WASHINGTON (Reuters) - The global economic crisis is the top near-term U.S. security concern and one in four countries have experienced at least some instability because of it, U.S. intelligence agencies reported on Thursday.
Following are some other highlights from the Director of National Intelligence’s annual threat report:
* The risk to U.S. strategic interests will increase if economic recovery does not begin soon. Much of sub-Saharan Africa, the former Soviet Union and Latin America lack the financial resources to cope with the downturn.
* The downturn could lead to a rise in economic nationalism and reduced military and logistical support from allies. It could also erode the United States’ economic leadership because the crisis originated here.
* Al Qaeda is less effective than it was a year ago, with the loss of key leaders and significant public criticism of its violent tactics in the Muslim world. And the radical Islamic group is now under greater pressure in the Pakistan-Afghanistan border region it calls home.
But al Qaeda is still dangerous and continues to plot attacks against Europe and the United States. Its affiliate in northern Africa remains robust and the threat is likely to increase in eastern Africa.
* Though hard-line Iranian President Mahmoud Ahmadinejad’s prospects for reelection are “less than certain,” persuading Iran to give up its nuclear ambitions will continue to be difficult. Confrontation with Israel looms over the issue.
* Extremists in Iraq have largely been sidelined by U.S. and Iraqi government forces, along with dwindling public tolerance for their violent tactics. Threats to continued progress include disputes over internal boundaries, resentment of the central government, outside support for insurgent groups, and declining oil prices.
* Security in southern, eastern and northwestern Afghanistan has deteriorated as the government’s legitimacy has eroded. Improvement there is impossible until Pakistan gains control of its border regions.
* Progress on an Israeli-Palestinian peace deal will be difficult after the Gaza conflict hardened divisions among the two populations, increased conflict between Hamas and the Palestinian Authority and opened a rift between moderate Middle Eastern governments and hard-line governments like Iran and Syria.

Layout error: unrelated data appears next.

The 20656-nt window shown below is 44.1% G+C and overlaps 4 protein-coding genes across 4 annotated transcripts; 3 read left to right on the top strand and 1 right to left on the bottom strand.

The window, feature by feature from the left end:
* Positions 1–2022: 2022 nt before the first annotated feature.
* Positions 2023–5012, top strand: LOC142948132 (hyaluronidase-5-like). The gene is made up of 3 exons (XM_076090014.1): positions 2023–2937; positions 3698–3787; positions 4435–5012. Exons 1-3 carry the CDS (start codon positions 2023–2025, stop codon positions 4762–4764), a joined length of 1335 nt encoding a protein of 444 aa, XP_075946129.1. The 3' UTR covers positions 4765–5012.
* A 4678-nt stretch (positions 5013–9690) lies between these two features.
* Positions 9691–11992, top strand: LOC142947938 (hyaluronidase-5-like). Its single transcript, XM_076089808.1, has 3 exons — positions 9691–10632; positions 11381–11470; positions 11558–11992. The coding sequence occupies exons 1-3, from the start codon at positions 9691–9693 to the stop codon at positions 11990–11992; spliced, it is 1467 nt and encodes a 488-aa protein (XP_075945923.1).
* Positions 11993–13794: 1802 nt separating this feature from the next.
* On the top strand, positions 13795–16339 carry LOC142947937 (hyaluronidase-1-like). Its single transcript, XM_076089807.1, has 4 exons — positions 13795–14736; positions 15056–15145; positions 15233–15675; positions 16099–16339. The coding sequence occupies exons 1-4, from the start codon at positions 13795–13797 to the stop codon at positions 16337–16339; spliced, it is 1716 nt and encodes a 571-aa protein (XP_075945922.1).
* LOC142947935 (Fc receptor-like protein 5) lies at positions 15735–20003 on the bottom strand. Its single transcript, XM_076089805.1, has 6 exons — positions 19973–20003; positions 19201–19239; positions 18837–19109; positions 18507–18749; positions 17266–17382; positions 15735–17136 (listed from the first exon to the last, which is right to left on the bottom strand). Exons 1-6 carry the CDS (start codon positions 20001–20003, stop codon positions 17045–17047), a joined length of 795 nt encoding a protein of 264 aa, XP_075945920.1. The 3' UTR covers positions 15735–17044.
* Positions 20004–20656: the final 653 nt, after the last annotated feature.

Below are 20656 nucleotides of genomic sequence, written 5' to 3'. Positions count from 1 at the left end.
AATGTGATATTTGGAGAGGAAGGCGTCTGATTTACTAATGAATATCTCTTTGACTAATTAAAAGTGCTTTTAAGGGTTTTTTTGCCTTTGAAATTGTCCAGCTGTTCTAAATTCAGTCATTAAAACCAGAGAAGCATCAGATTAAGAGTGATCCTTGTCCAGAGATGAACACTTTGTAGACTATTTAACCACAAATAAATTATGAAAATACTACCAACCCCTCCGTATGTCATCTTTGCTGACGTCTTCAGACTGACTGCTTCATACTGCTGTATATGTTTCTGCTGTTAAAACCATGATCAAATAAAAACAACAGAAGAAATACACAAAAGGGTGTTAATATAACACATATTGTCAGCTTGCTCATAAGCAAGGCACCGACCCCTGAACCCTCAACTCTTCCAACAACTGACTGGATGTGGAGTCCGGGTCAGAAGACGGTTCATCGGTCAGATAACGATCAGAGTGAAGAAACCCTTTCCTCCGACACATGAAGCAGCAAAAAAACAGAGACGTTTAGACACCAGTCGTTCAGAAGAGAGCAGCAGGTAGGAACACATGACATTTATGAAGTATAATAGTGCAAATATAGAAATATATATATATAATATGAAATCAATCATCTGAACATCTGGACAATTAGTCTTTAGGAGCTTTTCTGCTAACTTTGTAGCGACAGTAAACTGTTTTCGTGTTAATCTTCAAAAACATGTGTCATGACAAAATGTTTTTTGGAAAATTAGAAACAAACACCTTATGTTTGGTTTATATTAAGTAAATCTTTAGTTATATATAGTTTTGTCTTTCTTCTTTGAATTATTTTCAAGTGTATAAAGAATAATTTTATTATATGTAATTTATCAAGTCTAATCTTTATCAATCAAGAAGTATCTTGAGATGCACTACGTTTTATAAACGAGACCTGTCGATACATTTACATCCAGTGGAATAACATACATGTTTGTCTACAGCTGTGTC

* East and South Asia are likely to become the long-term power centers of the world, and GDP in India and China will surpass that of all other economies except the United States by 2025. Conflicts are possible as China seeks access to markets and commodities to fuel its growth and develops its naval power. India is more likely to avoid confrontation with the United States.
* North Korea is not likely to use nuclear weapons against the United States unless it perceives its regime is on the verge of military defeat. Kim Jong Il faces no internal threats to his rule, though he was likely hindered by a stroke he probably suffered in August.
* A crunch in the global oil supply is possible in the future if continued low prices stall investment. But low prices will also squeeze the “adventurism” of producers like Iran and Venezuela.
* Venezuela’s oil production is unlikely to increase without a change in government policy, and its regional influence is likely to decline as its problems mount.
* Climate change will affect U.S. security over the next 20 years as existing problems such as poverty, social tensions and environmental degradation worsen.
* Cyber attacks are likely to be a regular aspect of future conflicts, and malicious activity on the Internet continues to increase.
Compiled by Andy Sullivan; editing by Todd Eastham